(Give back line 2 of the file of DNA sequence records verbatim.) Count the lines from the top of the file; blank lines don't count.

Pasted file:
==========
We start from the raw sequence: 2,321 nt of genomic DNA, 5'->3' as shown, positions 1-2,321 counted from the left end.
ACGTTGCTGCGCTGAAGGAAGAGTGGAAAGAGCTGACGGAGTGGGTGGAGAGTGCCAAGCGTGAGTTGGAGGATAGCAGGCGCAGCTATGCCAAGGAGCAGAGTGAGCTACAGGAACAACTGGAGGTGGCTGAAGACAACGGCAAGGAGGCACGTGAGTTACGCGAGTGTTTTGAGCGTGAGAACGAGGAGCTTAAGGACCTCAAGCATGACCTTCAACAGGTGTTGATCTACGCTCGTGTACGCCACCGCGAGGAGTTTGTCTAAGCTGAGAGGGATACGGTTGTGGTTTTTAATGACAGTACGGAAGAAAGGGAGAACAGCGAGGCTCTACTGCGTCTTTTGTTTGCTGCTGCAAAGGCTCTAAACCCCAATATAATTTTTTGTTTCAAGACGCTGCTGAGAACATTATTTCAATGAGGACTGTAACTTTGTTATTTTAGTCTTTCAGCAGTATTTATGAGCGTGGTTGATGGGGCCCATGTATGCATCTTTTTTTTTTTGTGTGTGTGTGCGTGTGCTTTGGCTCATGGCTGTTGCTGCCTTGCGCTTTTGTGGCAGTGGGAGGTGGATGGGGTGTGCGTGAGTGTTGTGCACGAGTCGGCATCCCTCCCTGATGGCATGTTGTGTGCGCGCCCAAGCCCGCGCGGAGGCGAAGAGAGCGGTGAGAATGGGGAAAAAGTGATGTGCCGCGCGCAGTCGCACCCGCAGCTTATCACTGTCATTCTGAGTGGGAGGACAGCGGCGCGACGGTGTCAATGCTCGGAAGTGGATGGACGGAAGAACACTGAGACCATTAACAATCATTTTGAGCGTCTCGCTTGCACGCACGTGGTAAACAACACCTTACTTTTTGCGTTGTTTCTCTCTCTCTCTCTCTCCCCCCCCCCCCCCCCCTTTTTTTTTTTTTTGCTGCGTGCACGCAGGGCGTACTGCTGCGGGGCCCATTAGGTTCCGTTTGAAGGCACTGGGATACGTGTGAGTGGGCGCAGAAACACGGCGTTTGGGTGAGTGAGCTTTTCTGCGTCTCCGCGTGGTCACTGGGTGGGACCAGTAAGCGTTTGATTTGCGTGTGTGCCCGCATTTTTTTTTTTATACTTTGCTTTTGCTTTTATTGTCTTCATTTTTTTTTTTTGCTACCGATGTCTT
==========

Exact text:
ACGTTGCTGCGCTGAAGGAAGAGTGGAAAGAGCTGACGGAGTGGGTGGAGAGTGCCAAGCGTGAGTTGGAGGATAGCAGGCGCAGCTATGCCAAGGAGCAGAGTGAGCTACAGGAACAACTGGAGGTGGCTGAAGACAACGGCAAGGAGGCACGTGAGTTACGCGAGTGTTTTGAGCGTGAGAACGAGGAGCTTAAGGACCTCAAGCATGACCTTCAACAGGTGTTGATCTACGCTCGTGTACGCCACCGCGAGGAGTTTGTCTAAGCTGAGAGGGATACGGTTGTGGTTTTTAATGACAGTACGGAAGAAAGGGAGAACAGCGAGGCTCTACTGCGTCTTTTGTTTGCTGCTGCAAAGGCTCTAAACCCCAATATAATTTTTTGTTTCAAGACGCTGCTGAGAACATTATTTCAATGAGGACTGTAACTTTGTTATTTTAGTCTTTCAGCAGTATTTATGAGCGTGGTTGATGGGGCCCATGTATGCATCTTTTTTTTTTTGTGTGTGTGTGCGTGTGCTTTGGCTCATGGCTGTTGCTGCCTTGCGCTTTTGTGGCAGTGGGAGGTGGATGGGGTGTGCGTGAGTGTTGTGCACGAGTCGGCATCCCTCCCTGATGGCATGTTGTGTGCGCGCCCAAGCCCGCGCGGAGGCGAAGAGAGCGGTGAGAATGGGGAAAAAGTGATGTGCCGCGCGCAGTCGCACCCGCAGCTTATCACTGTCATTCTGAGTGGGAGGACAGCGGCGCGACGGTGTCAATGCTCGGAAGTGGATGGACGGAAGAACACTGAGACCATTAACAATCATTTTGAGCGTCTCGCTTGCACGCACGTGGTAAACAACACCTTACTTTTTGCGTTGTTTCTCTCTCTCTCTCTCTCCCCCCCCCCCCCCCCCTTTTTTTTTTTTTTGCTGCGTGCACGCAGGGCGTACTGCTGCGGGGCCCATTAGGTTCCGTTTGAAGGCACTGGGATACGTGTGAGTGGGCGCAGAAACACGGCGTTTGGGTGAGTGAGCTTTTCTGCGTCTCCGCGTGGTCACTGGGTGGGACCAGTAAGCGTTTGATTTGCGTGTGTGCCCGCATTTTTTTTTTTATACTTTGCTTTTGCTTTTATTGTCTTCATTTTTTTTTTTTGCTACCGATGTCTT